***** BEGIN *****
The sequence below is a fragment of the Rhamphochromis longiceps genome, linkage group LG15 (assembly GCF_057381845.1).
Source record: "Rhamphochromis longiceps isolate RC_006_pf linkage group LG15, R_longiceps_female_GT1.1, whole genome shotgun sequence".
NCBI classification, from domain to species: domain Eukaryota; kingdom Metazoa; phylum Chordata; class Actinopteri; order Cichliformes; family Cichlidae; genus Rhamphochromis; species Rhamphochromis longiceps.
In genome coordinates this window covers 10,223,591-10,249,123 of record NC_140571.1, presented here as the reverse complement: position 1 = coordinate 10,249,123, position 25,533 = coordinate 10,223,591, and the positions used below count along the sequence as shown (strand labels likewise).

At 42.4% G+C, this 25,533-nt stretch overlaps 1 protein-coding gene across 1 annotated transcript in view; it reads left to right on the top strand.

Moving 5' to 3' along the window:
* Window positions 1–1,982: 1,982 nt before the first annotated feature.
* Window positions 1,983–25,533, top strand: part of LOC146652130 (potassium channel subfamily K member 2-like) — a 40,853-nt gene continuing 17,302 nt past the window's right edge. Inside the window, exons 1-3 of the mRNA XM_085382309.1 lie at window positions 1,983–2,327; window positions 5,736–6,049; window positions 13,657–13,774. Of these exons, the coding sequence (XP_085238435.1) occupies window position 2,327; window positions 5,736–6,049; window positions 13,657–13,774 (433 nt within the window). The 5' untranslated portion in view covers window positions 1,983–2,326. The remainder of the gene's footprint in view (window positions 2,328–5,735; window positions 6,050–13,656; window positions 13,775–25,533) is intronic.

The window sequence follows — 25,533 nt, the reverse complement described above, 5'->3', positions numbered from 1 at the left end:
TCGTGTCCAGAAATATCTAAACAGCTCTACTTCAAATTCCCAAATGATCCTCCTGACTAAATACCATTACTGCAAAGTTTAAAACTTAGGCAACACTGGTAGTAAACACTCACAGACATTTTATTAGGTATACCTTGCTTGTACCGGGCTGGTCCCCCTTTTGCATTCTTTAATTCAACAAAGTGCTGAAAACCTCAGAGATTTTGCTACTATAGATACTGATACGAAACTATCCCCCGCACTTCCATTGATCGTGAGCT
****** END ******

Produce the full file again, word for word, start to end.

The sequence below is a fragment of the Rhamphochromis longiceps genome, linkage group LG15 (assembly GCF_057381845.1).
Source record: "Rhamphochromis longiceps isolate RC_006_pf linkage group LG15, R_longiceps_female_GT1.1, whole genome shotgun sequence".
NCBI classification, from domain to species: domain Eukaryota; kingdom Metazoa; phylum Chordata; class Actinopteri; order Cichliformes; family Cichlidae; genus Rhamphochromis; species Rhamphochromis longiceps.
In genome coordinates this window covers 10,223,591-10,249,123 of record NC_140571.1, presented here as the reverse complement: position 1 = coordinate 10,249,123, position 25,533 = coordinate 10,223,591, and the positions used below count along the sequence as shown (strand labels likewise).

At 42.4% G+C, this 25,533-nt stretch overlaps 1 protein-coding gene across 1 annotated transcript in view; it reads left to right on the top strand.

Moving 5' to 3' along the window:
* Window positions 1–1,982: 1,982 nt before the first annotated feature.
* Window positions 1,983–25,533, top strand: part of LOC146652130 (potassium channel subfamily K member 2-like) — a 40,853-nt gene continuing 17,302 nt past the window's right edge. Inside the window, exons 1-3 of the mRNA XM_085382309.1 lie at window positions 1,983–2,327; window positions 5,736–6,049; window positions 13,657–13,774. Of these exons, the coding sequence (XP_085238435.1) occupies window position 2,327; window positions 5,736–6,049; window positions 13,657–13,774 (433 nt within the window). The 5' untranslated portion in view covers window positions 1,983–2,326. The remainder of the gene's footprint in view (window positions 2,328–5,735; window positions 6,050–13,656; window positions 13,775–25,533) is intronic.

The window sequence follows — 25,533 nt, the reverse complement described above, 5'->3', positions numbered from 1 at the left end:
TCGTGTCCAGAAATATCTAAACAGCTCTACTTCAAATTCCCAAATGATCCTCCTGACTAAATACCATTACTGCAAAGTTTAAAACTTAGGCAACACTGGTAGTAAACACTCACAGACATTTTATTAGGTATACCTTGCTTGTACCGGGCTGGTCCCCCTTTTGCATTCTTTAATTCAACAAAGTGCTGAAAACCTCAGAGATTTTGCTACTATAGATACTGATACGAAACTATCCCCCGCACTTCCATTGATCGTGAGCT